“The soul of the fairy is its evanescence. Its charm is the eternal doubt, rose-tinted with the shadow of a hope. But the thrill is all in ourselves.”
The Cottingley Secret is part historical novel, part contemporary novel, where the two stories intersect and meet together in the end.
In 1917, two girls brought together by the Great War find a little bit of magic in the garden by their home. Frances Griffiths was ripped from her home in South Africa when her father was called to war. She and her mother move to Cottingley, England, where she and her cousin Elsie Wright become as close as sisters.
Present day introduces us to Olivia Kavanagh. Olivia finds herself back in Ireland after the death of her grandfather. She learns that she inherits his bookshop, Something Old, and with it, a number of financial problems. Somehow, her grandfather knew she would need time and space to set her course, and also leaves her a manuscript. Olivia finds herself falling into the past and reliving the grip of a nation in a frenzy over fairies.
This book is simply magical. Personally, I am a fan of books that take two different times and somehow write a compelling story that makes them relevant to each other. Something about connecting the past to the present is really appealing to me. Gaynor executes the weaving of these two times and these two stories so beautifully. Each is it’s own story, but also reliant on the other. You want to know what’s happening in both, and wonder all the way through how they are connected.
It isn’t necessarily a mystery, as enough large clues are given so that you can draw the conclusions on technical relationships. But it is the mystery of magic in both stories that make them so unique and such a pleasure to read.
“It is only by believing in magic that we can ever hope to find it.”
I didn’t know going in to this book about The Cottingley Fairies. As I was reading, I found myself going online and reading more about it. This is one of my favorite things when reading historical fiction. When an author takes real events and works them into a story. It feels so much richer to me when you read about a time, or an event, or a person and get to immerse yourself in a possibility of the past.
What I find so completely magical about this book, and about the original story, is that it really becomes less about the actual fact of the fairies and more about the idea of believing in the fairies.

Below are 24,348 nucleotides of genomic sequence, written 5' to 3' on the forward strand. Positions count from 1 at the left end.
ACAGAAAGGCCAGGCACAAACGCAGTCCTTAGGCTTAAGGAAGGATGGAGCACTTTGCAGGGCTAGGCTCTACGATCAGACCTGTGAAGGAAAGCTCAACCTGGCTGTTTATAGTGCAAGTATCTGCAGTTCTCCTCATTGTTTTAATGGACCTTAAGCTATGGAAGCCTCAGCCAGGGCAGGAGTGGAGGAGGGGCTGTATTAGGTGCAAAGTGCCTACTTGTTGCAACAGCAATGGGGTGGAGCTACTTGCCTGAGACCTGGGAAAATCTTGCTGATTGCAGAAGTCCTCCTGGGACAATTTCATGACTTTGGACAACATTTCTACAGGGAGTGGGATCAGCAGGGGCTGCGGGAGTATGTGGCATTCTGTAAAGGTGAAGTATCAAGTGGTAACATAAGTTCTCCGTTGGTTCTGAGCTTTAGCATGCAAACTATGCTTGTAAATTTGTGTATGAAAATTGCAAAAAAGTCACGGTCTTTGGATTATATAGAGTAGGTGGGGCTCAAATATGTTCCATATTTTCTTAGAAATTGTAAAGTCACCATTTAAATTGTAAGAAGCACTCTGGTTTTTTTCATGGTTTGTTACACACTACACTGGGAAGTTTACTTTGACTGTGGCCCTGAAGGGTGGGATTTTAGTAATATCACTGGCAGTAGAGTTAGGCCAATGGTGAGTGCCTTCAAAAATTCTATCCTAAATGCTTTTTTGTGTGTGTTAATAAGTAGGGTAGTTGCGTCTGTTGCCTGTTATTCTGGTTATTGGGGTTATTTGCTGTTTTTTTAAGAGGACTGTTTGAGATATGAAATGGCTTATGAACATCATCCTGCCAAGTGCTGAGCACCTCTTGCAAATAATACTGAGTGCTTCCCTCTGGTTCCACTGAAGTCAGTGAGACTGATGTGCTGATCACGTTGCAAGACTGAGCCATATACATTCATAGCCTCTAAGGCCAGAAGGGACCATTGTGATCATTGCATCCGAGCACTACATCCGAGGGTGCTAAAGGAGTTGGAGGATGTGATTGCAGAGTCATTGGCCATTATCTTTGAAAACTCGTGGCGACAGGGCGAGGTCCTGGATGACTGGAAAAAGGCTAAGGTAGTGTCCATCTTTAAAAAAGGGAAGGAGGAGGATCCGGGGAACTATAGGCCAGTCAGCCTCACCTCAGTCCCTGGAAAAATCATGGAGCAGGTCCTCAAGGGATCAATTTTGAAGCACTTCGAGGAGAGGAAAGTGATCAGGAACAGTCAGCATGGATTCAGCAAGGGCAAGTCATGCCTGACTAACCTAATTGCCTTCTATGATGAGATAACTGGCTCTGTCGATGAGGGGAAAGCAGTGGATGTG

“If we can believe in fairies, perhaps we can believe in anything, even in an end to this damned war. And wouldn’t that be something.”
I loved that at every turn in this book, it didn’t matter if you believed in fairies or magic or not. It became about the ability to believe in possibility. Francis needed to believe in the possibility of her father coming back. She had to wish for it, and in order to wish for something, you have to believe in magic. For Olivia, her wishes required less magic, but belief nonetheless. She needed to remember that she can be whoever she wants, and do whatever she wants. She simply needs to believe that she can.
It’s books like these that make reading so magical to me. We are always urged to grow up and to focus on reality. We forget that there’s a magic to life, even if we don’t expect fairies to greet us in every garden. There is a gift in not knowing what’s going to happen next, and we can find enormous power in simply believing that anything is possible. It’s a wonderful reminder to read a book and be gently reminded that we can create magic in our own lives every day.
“Make-believe keeps us going at times like this. We have to believe in the possibility of happy endings, sure we do, otherwise what’s it all for?”
Francis and Olivia both need to believe in their own happy endings. Which is true of all our lives. We are the bearers of our own magic. We can determine if we believe in the possibility of something, or if we can’t. And our fates will follow our beliefs. So many things we take for granted today would be considered magic centuries ago. Lights that turn on with a switch, or movement. A machine that allows us to talk to anyone in the world, anytime we want. Movies, television, phones, heat, air conditioning. These are all things no one would have dreamed of. Until someone did.
This is the magic that Gaynor brings to life in her book. It is the magic of what could be. The magic of what we can’t imagine yet. It tells a tale of fairies, yes. It weaves a story about a little girl who saw fairies and the choices she made afterwards. It is fiction, wrapped with a touch of reality. Yet it still pushes us to close our eyes and remember the days of our own youth. When we believed in magic and possibility.
Were the fairies of Cottingley real? Was it all a hoax? And, really, does the answer matter at all? Like any good story, it isn’t the details that matter. It is how we feel when we close the pages. We each have magic inside. We simply have to choose to ignite it.
Thank you BookSparks and William Morrow books for sending me a copy to read and review for FRC 2017.